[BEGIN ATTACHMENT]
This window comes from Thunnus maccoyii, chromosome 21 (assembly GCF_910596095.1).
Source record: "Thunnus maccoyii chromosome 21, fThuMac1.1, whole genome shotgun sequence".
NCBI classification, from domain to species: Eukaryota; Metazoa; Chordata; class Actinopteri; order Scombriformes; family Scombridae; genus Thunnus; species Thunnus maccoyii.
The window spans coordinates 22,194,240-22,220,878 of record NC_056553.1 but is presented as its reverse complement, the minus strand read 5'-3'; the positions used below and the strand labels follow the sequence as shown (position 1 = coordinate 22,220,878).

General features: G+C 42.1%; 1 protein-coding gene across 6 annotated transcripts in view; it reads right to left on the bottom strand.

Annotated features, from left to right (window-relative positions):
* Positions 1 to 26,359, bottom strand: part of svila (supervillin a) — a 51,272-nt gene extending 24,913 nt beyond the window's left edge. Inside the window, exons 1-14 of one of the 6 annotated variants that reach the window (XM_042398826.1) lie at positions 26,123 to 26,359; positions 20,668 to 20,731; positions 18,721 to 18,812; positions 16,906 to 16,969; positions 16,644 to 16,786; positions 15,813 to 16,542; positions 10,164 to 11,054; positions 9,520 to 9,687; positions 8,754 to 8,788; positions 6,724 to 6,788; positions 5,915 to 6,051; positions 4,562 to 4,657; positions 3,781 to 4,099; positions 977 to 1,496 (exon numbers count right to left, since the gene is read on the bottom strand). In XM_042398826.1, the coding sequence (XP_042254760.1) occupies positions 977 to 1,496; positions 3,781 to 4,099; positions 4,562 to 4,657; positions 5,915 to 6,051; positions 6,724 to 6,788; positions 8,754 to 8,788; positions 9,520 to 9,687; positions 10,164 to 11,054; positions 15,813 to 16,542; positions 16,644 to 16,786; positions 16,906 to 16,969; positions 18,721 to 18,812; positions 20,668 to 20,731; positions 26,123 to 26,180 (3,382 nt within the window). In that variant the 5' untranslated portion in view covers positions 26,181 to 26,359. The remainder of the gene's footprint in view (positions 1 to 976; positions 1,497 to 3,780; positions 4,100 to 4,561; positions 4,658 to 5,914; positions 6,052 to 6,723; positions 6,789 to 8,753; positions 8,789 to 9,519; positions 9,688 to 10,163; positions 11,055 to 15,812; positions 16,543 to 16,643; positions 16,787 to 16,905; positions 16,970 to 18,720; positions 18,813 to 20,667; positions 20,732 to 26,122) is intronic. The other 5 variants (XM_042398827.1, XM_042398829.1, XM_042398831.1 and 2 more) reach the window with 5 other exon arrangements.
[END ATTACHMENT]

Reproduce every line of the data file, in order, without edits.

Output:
This window comes from Thunnus maccoyii, chromosome 21 (assembly GCF_910596095.1).
Source record: "Thunnus maccoyii chromosome 21, fThuMac1.1, whole genome shotgun sequence".
NCBI classification, from domain to species: Eukaryota; Metazoa; Chordata; class Actinopteri; order Scombriformes; family Scombridae; genus Thunnus; species Thunnus maccoyii.
The window spans coordinates 22,194,240-22,220,878 of record NC_056553.1 but is presented as its reverse complement, the minus strand read 5'-3'; the positions used below and the strand labels follow the sequence as shown (position 1 = coordinate 22,220,878).

General features: G+C 42.1%; 1 protein-coding gene across 6 annotated transcripts in view; it reads right to left on the bottom strand.

Annotated features, from left to right (window-relative positions):
* Positions 1 to 26,359, bottom strand: part of svila (supervillin a) — a 51,272-nt gene extending 24,913 nt beyond the window's left edge. Inside the window, exons 1-14 of one of the 6 annotated variants that reach the window (XM_042398826.1) lie at positions 26,123 to 26,359; positions 20,668 to 20,731; positions 18,721 to 18,812; positions 16,906 to 16,969; positions 16,644 to 16,786; positions 15,813 to 16,542; positions 10,164 to 11,054; positions 9,520 to 9,687; positions 8,754 to 8,788; positions 6,724 to 6,788; positions 5,915 to 6,051; positions 4,562 to 4,657; positions 3,781 to 4,099; positions 977 to 1,496 (exon numbers count right to left, since the gene is read on the bottom strand). In XM_042398826.1, the coding sequence (XP_042254760.1) occupies positions 977 to 1,496; positions 3,781 to 4,099; positions 4,562 to 4,657; positions 5,915 to 6,051; positions 6,724 to 6,788; positions 8,754 to 8,788; positions 9,520 to 9,687; positions 10,164 to 11,054; positions 15,813 to 16,542; positions 16,644 to 16,786; positions 16,906 to 16,969; positions 18,721 to 18,812; positions 20,668 to 20,731; positions 26,123 to 26,180 (3,382 nt within the window). In that variant the 5' untranslated portion in view covers positions 26,181 to 26,359. The remainder of the gene's footprint in view (positions 1 to 976; positions 1,497 to 3,780; positions 4,100 to 4,561; positions 4,658 to 5,914; positions 6,052 to 6,723; positions 6,789 to 8,753; positions 8,789 to 9,519; positions 9,688 to 10,163; positions 11,055 to 15,812; positions 16,543 to 16,643; positions 16,787 to 16,905; positions 16,970 to 18,720; positions 18,813 to 20,667; positions 20,732 to 26,122) is intronic. The other 5 variants (XM_042398827.1, XM_042398829.1, XM_042398831.1 and 2 more) reach the window with 5 other exon arrangements.